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Discussion Starter · #1 ·
Hi, I am new here and just after advice. I am looking at getting an Ioniq hybrid, premium se. I know there are two different wheel sizes and that it makes some difference on paper to mpg and 0-62. Has anyone got any experience of the 17" wheels? Do they have plastic covers on them like the 15" wheels.? Thanks in advance.

Apologies if this should be in the hybrid thread but I'm new here and wasn't sure which to post too.
 

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moved it to general discussion as the wheel size goes across all the models


I believe the 17" wheels do have covers as well, I think we have some members with 17" wheels or due to have them once they get their cars shortly


I know I looked at the issue of wheels affecting mpg, and other cars do suffer the same effect of larger wheels means lower mpg does exist, but it appears to be less of an effect than in the official economy test suggests
 

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The 15" wheels have 65 profile tyres and the 17" wheels have 45 profile tyres so the 17" are likely to give a firmer ride.
 

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All wheels have some weird plastic covers. That's why I get the 16" from the electric instead of the 17" which come standard with premium in Germany. They will get outfitted with winter tires and I'll look for a set of Enkeis in 7x17 or 8x18, depending on wha will fit without tooling at the arches and what the TÜV says.
 

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I can assure you, size definitely does matter! :D

I heard the 17s ruined the handling so I went with 15s. Anyone got the 17s ? Would be interested in hearing what they're like.
 

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Discussion Starter · #6 ·
I can assure you, size definitely does matter! :D

I heard the 17s ruined the handling so I went with 15s. Anyone got the 17s ? Would be interested in hearing what they're like.
I went with 17". Car being delivered to dealer this week hopefully as it was offloaded from morning pilot.

I read mixed reviews about size. Some say better handling, more road noise. Some say worse handling, better wet grip. Almost every source says less mpg and slower 0-62.

Having driven high performance cars professionally in a previous role, I wanted the greater water displacement. It is known to persist it down here in the north east and I want safety.

Will update when I can. But it would be great to hear from other users with larger wheels. (Was soooooooo tempted to say larger appendages). How low brow.
 
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I bought a Ioniq trim with compulsory 17'' wheels in January. But I also bought a set of 15'' winter wheels together with the car, so that until today I have been driving the Ioniq only with 15'' wheels.

It's spring next week, and already 20°C outside as I am writing this e-mail :). So I am going to switch to 17'' summer wheels next week. I will be able to compare, and keep you posted with my findings.
 

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Filth.
but do let us know how you get on, with your big or small ones... haha
 

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I went with 17". Car being delivered to dealer this week hopefully as it was offloaded from morning pilot.

I read mixed reviews about size. Some say better handling, more road noise. Some say worse handling, better wet grip. Almost every source says less mpg and slower 0-62.

Having driven high performance cars professionally in a previous role, I wanted the greater water displacement. It is known to persist it down here in the north east and I want safety.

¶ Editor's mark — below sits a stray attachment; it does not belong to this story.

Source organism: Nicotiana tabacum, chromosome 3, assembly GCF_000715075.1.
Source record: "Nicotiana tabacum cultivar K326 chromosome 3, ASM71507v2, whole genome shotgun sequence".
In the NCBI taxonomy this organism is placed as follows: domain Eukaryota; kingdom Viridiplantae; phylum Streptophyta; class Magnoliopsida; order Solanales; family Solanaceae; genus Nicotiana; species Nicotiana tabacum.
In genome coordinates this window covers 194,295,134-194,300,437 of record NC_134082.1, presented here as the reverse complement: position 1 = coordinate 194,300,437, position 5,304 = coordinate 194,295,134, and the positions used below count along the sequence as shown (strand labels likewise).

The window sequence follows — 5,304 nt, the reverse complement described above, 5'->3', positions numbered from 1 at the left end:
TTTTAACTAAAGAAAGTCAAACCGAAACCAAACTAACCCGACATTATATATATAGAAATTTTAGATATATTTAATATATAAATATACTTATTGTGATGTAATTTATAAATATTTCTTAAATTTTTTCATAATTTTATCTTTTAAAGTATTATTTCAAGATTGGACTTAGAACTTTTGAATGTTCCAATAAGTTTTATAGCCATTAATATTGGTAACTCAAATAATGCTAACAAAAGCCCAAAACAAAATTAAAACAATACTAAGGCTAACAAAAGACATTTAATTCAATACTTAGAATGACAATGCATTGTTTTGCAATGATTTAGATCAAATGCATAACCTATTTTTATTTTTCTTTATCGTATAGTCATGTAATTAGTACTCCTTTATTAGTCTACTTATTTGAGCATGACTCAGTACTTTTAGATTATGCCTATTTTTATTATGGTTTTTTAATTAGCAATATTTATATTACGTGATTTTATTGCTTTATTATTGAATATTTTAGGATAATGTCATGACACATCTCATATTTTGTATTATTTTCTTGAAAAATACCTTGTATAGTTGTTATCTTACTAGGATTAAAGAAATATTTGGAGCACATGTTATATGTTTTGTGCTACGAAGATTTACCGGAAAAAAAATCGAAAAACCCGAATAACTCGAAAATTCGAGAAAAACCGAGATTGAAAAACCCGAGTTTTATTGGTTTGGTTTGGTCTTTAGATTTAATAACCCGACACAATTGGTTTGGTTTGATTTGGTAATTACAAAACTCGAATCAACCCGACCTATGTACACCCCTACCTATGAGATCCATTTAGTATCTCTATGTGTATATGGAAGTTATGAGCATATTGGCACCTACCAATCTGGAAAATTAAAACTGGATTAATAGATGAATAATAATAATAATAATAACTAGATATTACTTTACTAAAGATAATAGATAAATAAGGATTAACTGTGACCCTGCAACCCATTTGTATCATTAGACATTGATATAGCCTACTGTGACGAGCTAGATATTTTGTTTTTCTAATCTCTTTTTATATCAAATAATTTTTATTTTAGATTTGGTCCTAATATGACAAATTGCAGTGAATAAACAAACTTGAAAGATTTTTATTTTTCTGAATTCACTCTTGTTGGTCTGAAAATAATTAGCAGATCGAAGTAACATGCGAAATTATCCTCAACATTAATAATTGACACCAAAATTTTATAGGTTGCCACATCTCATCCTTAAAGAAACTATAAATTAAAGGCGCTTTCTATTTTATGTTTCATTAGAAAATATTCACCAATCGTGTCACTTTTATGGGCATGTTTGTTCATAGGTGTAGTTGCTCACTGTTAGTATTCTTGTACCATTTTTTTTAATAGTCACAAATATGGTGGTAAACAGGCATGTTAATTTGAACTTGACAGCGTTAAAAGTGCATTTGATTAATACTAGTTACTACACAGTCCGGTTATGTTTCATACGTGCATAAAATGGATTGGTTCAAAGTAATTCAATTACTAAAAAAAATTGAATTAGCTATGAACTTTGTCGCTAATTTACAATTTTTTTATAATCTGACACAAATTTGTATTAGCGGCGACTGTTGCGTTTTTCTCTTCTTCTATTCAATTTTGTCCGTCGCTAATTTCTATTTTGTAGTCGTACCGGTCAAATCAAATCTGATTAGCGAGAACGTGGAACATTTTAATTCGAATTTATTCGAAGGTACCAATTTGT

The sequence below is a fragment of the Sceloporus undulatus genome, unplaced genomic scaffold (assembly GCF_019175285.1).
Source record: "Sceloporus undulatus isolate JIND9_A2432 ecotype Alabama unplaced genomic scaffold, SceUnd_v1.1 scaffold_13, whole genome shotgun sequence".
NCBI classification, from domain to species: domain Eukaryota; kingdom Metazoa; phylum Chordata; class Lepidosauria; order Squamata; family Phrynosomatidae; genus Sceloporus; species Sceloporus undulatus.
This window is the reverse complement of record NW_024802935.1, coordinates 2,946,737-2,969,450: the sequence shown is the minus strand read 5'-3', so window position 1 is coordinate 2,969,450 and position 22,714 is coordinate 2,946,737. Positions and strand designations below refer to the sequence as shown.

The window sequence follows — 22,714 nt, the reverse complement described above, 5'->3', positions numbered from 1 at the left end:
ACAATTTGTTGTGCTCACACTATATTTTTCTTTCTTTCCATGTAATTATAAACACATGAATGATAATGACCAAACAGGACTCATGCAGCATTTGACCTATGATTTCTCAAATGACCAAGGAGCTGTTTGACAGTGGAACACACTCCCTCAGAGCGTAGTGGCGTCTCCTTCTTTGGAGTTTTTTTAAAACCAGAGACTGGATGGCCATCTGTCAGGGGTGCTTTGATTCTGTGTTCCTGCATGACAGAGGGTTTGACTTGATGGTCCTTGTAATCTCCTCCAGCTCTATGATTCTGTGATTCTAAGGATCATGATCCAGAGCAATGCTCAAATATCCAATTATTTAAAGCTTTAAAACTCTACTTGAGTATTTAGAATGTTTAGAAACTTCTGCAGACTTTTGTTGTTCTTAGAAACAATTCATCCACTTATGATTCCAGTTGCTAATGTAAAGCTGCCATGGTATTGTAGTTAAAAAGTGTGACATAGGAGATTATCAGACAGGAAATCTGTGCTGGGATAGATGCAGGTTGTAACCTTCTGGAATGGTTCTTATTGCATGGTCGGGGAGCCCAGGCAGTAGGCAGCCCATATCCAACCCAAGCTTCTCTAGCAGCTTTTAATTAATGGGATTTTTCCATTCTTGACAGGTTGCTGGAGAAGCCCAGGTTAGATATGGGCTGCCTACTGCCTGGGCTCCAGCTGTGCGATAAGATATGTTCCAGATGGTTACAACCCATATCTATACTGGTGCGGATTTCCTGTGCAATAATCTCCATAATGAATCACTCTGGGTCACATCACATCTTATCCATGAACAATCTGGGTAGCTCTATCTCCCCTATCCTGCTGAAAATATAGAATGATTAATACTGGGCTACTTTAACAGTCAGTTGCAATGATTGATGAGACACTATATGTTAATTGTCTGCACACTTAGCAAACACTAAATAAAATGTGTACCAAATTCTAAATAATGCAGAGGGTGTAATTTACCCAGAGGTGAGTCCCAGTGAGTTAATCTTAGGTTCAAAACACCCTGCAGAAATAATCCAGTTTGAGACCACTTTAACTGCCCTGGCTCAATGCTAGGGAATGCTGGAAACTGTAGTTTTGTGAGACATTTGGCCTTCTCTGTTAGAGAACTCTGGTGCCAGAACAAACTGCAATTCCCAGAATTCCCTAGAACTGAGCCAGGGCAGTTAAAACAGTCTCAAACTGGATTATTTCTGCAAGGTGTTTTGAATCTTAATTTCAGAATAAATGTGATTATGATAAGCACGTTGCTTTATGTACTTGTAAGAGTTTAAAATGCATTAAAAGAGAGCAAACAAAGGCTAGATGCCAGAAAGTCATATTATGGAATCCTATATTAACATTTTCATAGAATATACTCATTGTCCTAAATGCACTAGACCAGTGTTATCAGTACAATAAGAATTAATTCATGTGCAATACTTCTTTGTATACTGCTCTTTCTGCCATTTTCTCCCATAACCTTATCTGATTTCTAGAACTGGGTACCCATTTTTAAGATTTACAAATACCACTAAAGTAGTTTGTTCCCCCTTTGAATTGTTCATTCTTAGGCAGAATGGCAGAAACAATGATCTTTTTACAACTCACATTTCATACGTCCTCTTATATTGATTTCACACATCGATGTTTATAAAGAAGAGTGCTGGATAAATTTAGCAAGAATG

Will update when I can. But it would be great to hear from other users with larger wheels. (Was soooooooo tempted to say larger appendages). How low brow.
We have 17" wheels on the i20...overall its a lovely car to drive but I do think you can have worse grip sometimes with the bigger wheels.

If you want good water displacement personally I would just put some Michelin Cross-Climates on assuming they do them in the Ioniq sizes....I put some on my Focus estate and wow...I originally used Michelin Energy savers and thought I would go Cross Climate for the all year performance expecting them to be slightly worse than the summer tyre, seeing as the Cross Climates are an all season tyre.

What can I say, not only do they grip in the snow but they make the car corner better and feel less wallowing around corners (probably because the CC are XLs) but they are also quieter on the concrete sections of the M25 by a MASSIVE amount. And they carve through deep puddles solidly. Overall I wouldnt use anything else now....until the new car comes with factory fitted tyres :-(
 

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Discussion Starter · #10 ·
Interesting comments on cross climate. I am very interested in those if I ever get to replace the tyres on a car. I usually go through cars quicker than tyres.

On a water displacement note. Tyre size is an important factor in the complex equation of aquaplaning.

Whilst not the be all and end all, size matters. If I can add favourably to the equation and reduce the chance of me or my wife aquaplaning, then Ill take it. It's more often wet than dry right now lol. Hence 225/45 v 195/65 for me.

Interesting read on the subject here.

Hydroplaning (Aquaplaning)
 
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I have been so impressed with tht Cross Climates since putting them on and have used Michelin Primacy/Energy savers for years on the Vectra then the Focus because of the wear/economy.

I only put the Cross Climates on at the beginning of this year as I had planned to keep the car a bit longer but havent found a bad thing to say about them vs my previous Michelins so will be a bit disappointed to not have them for some time.....Mind you if the winter got that bad ever again its hardly expensive to swap them on the Ioniq 15" wheels. They are soooo cheap :)
 

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Yeah....even slightly cheaper if you shop around....is why Im not too concerned....if we had a really bad winter I would just swap them out and keep the originals for a later date for the price of them :)
Yes that was the SlowFit link . I wouldn't use them normally , especially with all the little add ons they manage to put on the bill like insurance you didn't request etc :D